Two Steps Back – No on Prop D in SF

Thanks to Anti-Advertising Agency’s Legal Analyst, Paul S., for weighing in on this controversial ballot measure in San Francisco…

San Francisco has a proposition on the ballot today which seeks to blow a huge hole in the city’s municipal billboard ban. Proposition D, if passed, will allow high definition electronic billboards to be placed on buildings down Market Street between 5th and 7th Streets. The proposition would allow building owners to avoid two anti-billboard ordinances. The first, passed in 1970, banned advertising along the downtown portion of mid-Market, and the other, passed in 2002, which banned new billboards throughout the city.

What Proposition D would allow, is a ribbon of huge lighted billboards to wrap all the way down Market Street. The proposition is very loosely worded, and essentially would allow unregulated erection of the billboards. Prop D’s language says the billboard can be “flashing, blinking or rotating” with the only limitation that they cannot rotate or spin faster than once every four seconds. The signs can also be located 25 feet above the roof-line… and therefore visible throughout the city. Also notable is that there is no limit to the number of billboards which could be erected.

The purported idea behind the proposition is that the new massive electronic billboards will somehow magically re-vitalize an area of the city that has been blighted for decades. How, is not exactly clear. Supporters (i.e. building owners) say that the billboards will drive foot traffic and increase business. However, what is more likely is that the eyesores will drive people away from the already depressed area. Make no mistake, Proposition D is not about re-vitalizing Market Street, it is about enriching the current slum-lord owners of the dilapidated buildings in the area. Currently, a single printed sign on a Market street kiosk sells for $210,000 a month. Just estimate the income from an electronic flashing and blinking 500 square-foot billboard, visible throughout the city.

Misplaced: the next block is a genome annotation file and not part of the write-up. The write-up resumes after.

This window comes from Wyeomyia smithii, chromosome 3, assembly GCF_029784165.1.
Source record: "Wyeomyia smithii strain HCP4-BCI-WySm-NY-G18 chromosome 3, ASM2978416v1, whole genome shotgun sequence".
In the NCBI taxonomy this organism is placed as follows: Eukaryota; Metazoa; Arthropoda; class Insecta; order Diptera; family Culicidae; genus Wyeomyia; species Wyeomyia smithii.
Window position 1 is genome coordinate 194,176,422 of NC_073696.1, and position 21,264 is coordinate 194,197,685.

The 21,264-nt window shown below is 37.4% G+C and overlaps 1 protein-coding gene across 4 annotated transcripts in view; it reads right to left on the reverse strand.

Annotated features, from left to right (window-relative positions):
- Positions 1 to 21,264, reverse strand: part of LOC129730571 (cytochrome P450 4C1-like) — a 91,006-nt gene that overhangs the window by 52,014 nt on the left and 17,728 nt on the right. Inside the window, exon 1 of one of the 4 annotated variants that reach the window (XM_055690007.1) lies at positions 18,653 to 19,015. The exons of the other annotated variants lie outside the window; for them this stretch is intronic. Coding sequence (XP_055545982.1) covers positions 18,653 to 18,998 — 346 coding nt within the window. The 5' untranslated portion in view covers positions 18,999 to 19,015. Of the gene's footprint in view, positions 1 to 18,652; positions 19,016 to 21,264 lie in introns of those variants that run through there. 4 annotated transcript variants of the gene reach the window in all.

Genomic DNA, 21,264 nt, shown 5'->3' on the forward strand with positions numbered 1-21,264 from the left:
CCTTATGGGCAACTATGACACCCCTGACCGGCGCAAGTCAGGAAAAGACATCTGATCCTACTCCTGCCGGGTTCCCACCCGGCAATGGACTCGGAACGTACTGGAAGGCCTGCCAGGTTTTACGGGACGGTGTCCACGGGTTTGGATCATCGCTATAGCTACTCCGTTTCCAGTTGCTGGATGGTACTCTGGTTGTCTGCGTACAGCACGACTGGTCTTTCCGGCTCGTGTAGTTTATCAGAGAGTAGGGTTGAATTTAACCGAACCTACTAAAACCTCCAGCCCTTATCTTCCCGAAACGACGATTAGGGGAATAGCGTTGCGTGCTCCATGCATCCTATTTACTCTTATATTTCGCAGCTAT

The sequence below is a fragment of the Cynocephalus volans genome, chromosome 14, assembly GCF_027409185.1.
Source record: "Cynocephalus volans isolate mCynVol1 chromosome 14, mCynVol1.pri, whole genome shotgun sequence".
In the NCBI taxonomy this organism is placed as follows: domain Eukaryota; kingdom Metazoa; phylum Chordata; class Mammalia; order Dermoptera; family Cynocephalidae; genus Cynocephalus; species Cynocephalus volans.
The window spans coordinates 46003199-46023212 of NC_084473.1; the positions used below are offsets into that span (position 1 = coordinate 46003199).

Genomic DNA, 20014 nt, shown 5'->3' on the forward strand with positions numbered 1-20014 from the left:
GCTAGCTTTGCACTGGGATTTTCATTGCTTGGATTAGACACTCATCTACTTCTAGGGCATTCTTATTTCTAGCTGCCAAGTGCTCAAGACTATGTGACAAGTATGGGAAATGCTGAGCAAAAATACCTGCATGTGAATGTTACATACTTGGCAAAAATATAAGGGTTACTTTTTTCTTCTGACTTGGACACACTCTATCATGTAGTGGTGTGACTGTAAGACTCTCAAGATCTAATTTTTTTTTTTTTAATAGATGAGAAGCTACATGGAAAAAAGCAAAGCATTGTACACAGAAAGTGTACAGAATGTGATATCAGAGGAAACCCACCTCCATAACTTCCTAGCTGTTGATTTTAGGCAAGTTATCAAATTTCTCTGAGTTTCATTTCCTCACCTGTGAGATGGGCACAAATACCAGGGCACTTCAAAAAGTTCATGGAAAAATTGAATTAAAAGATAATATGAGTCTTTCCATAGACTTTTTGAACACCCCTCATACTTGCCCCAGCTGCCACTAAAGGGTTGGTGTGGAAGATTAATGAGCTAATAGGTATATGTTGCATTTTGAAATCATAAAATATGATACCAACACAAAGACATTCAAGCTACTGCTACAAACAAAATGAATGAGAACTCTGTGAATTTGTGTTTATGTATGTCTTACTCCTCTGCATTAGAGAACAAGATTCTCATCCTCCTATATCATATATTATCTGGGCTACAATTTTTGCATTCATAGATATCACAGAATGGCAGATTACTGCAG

What is clear, is that the city leaders have completely run out of ideas. A majority of the city council has endorsed the proposition, as has the mayor. The city previously spent over a decade on a redevelopment plan for the area, which was stymied by gridlock in city hall. There is no doubt that the area targeted by Proposition D is the definition of urban blight. Porn theaters, drug dealers, methadone clinics, and flop houses line the streets.

The situation on Market Street is a serious urban problem. There appears to be such a dearth of ideas coming from city hall, that a ludicrous proposition like this one actually can get serious support. If this proposition passes, the city will most certainly be poorer, and the slum-lords will most certainly be very, very rich. And there’s no provision for removing the signs when the effort fails.

Let’s hope Proposition D goes down in flames at the ballot box today.

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One Comment

  1. Jess says:

    Voted down (barely)!

    What irked me most about this was the misleading framing – proponents really tried to make it seem like funds would go to indie arts organizations, a complete misrepresentation of the language of the proposition. So glad this one failed.

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